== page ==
Sept. 4, 2008
By Katherine Bielawa Stamper
It’s the morning commute. My daughter heads off to meet a friend, wheels turning under her own power. My husband straps on a reflective vest and pedals toward Mountain View Road en route to work. Clean clothes and a paper-strewn desk await his arrival for another day at the office.
It’s my day off. Errands require trips to the bank, copy shop and Dick’s Sporting Goods for fuzzy yellow tennis balls. I ate a few too many buttery cookies yesterday, stressing over summer’s end. Do I drive or hop onto my own person-powered two-wheeler? I choose the latter option for Mother Earth — and my waistline.
Gas is $3.669 per gallon. ExxonMobil is realizing record profits. The Saudis are indulging in a few extra frothy lattes at Starbucks in Riyadh, toasting America’s addiction to oil. General Motors announced plant closures in Ohio, Wisconsin, Canada and Mexico. A shift in strategy, prompted by the surge in oil prices, means GM models like the Yukon, Tahoe and Suburban roll off assembly lines and into vehicular history. Compact cars, the ones that sip — not gulp — gasoline, are king. Big and bloated is out. Small, sprightly, and fuel efficient is in.
Lest I risk sounding holier than thou, I admit to owning an SUV, albeit a smaller one. I love my Honda CRV, all 150,000-plus miles of it. I bought it as a “defensive driving” strategy in 1999, when American highways seemed overwhelmingly populated with imposing SUVs towering over my humble Corolla, complete with a strapped-in toddler. News reports warned of the high death rates in sedans crumpled by much taller, heavier SUVs. I didn’t want to be crushed by an overly aggressive Hummer.
Buying a larger (i.e., taller) car seemed the prudent thing to do. It would keep my family safer, I reasoned. The spiffy folding camping table that came with the CRV was a nice perk. Gas prices were low enough that I paid only casual attention to the miles per gallon rating.
Lately, our CRV sits in the garage most days and will continue to until the snow flies. My husband’s ancient pick-up truck blew a gasket last spring. We donated the body and got in line for a hybrid. We zip around in that little silver bullet running errands not easily accomplished on a bicycle.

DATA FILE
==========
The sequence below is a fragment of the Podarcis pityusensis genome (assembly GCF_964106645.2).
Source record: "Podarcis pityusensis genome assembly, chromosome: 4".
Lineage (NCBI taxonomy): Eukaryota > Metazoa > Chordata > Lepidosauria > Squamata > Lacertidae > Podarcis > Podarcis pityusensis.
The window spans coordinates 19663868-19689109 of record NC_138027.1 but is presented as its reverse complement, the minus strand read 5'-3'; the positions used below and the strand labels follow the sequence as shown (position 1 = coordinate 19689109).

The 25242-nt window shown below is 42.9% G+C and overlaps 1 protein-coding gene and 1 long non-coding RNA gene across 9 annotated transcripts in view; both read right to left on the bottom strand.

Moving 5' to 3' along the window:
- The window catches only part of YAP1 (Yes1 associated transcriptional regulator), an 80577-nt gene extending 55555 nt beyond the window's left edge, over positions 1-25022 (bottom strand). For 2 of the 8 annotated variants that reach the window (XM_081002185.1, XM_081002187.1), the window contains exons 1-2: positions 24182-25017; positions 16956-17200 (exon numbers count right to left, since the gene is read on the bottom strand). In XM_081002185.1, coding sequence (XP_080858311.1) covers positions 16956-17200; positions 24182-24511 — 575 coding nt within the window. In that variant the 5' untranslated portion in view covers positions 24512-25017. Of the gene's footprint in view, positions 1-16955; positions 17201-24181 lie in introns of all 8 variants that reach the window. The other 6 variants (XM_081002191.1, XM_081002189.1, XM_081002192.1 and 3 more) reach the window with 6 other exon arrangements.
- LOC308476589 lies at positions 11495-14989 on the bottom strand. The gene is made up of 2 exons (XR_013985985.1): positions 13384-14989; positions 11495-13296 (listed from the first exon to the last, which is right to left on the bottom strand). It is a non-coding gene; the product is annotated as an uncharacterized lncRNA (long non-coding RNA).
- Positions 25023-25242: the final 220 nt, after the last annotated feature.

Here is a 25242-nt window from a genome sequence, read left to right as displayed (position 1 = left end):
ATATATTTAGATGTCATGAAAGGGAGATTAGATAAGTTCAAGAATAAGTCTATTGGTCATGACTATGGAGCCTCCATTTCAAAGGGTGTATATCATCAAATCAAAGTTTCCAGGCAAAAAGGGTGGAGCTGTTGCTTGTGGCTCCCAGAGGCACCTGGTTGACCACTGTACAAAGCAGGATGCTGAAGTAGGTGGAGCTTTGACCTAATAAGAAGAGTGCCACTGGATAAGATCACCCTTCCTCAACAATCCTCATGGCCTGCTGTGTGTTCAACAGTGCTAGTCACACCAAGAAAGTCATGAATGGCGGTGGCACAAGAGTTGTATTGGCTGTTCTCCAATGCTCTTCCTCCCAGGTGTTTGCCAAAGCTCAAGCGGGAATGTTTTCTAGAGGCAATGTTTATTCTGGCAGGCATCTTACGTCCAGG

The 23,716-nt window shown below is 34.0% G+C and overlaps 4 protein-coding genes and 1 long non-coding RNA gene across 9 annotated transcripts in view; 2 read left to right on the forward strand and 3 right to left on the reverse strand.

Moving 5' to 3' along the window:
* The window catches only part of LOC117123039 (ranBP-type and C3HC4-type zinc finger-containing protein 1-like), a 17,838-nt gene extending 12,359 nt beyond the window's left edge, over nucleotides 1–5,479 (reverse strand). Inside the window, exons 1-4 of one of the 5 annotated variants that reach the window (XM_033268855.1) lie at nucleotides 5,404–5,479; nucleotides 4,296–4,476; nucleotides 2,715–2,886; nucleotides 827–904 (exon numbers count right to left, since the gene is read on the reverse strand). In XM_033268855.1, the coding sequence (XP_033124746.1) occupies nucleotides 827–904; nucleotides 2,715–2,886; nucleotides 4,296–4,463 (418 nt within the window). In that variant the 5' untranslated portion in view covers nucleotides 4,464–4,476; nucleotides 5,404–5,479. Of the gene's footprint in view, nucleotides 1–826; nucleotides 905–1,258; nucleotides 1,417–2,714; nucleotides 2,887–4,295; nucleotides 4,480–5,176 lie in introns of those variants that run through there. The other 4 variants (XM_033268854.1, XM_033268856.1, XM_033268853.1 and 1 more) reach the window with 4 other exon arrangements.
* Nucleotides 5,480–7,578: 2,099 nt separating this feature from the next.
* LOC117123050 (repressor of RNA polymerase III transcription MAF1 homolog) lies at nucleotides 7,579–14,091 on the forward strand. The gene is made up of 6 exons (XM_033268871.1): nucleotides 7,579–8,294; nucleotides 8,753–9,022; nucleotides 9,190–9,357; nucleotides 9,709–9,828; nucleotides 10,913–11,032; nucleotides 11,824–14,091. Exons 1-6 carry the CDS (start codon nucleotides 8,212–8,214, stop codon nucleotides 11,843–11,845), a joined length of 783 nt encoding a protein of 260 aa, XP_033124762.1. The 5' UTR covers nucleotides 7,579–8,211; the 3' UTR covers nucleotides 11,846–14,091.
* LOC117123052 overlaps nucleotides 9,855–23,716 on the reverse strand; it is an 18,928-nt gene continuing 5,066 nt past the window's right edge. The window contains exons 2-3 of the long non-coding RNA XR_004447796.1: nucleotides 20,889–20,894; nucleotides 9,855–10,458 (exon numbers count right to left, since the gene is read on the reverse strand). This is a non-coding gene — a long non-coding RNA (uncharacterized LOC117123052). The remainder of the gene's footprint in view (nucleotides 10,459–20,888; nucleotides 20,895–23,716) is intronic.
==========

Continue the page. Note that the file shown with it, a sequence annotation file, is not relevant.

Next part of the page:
Is there a silver lining to the astronomical oil prices affecting everything from transportation to food to plastics? We are all feeling the pinch, some folks precariously more so than others. Many of us are driving less. Some folks will button up their homes more tightly and reach for a sweater before the thermostat as temperatures fall. We are all faced with the reality that the oil tap might run dry.
LIHEAP, the federal Low Income Home Energy Assistance Program, provides fuel assistance for life-saving heating and cooling. I once served on a committee monitoring LIHEAP disbursement in Vermont. I learned the program was funded, in part, by something called PVE, or Petroleum Violation Escrow, funds.
The oil embargo of 1973, an event that sent oil prices soaring, prompted the federal government to enhance regulation, introducing temporary price caps. I remember waiting in long lines with my dad at the gas pump. We could only fill our tank on certain days, based on our license plate configuration.
PVE monies were generated from fines paid by oil companies that engaged in price gouging during the embargo period. It seemed an especially sweet brand of justice that greedy violators were required to bankroll a fund to pay for fuel assistance and weatherization programs.
Although there’s been a recent drop in oil prices, fueled in part by a reduction in American consumption, costs remain prohibitively high for many. I hope folks at ExxonMobil and their competitors take the high road and stay honest. If not, that PVE account could always use another infusion of cash.
Note: If you feel you may need fuel assistance, contact the Champlain Valley Office of Economic Opportunity (www.cvoeo.org, 863-6248) to submit an application as soon as possible. A fuel assistance fund, like oil, is a limited commodity.
Katherine Bielawa Stamper lives in Williston. Reader comments are welcome at firstname.lastname@example.org or LittleDetailsCol@yahoo.com.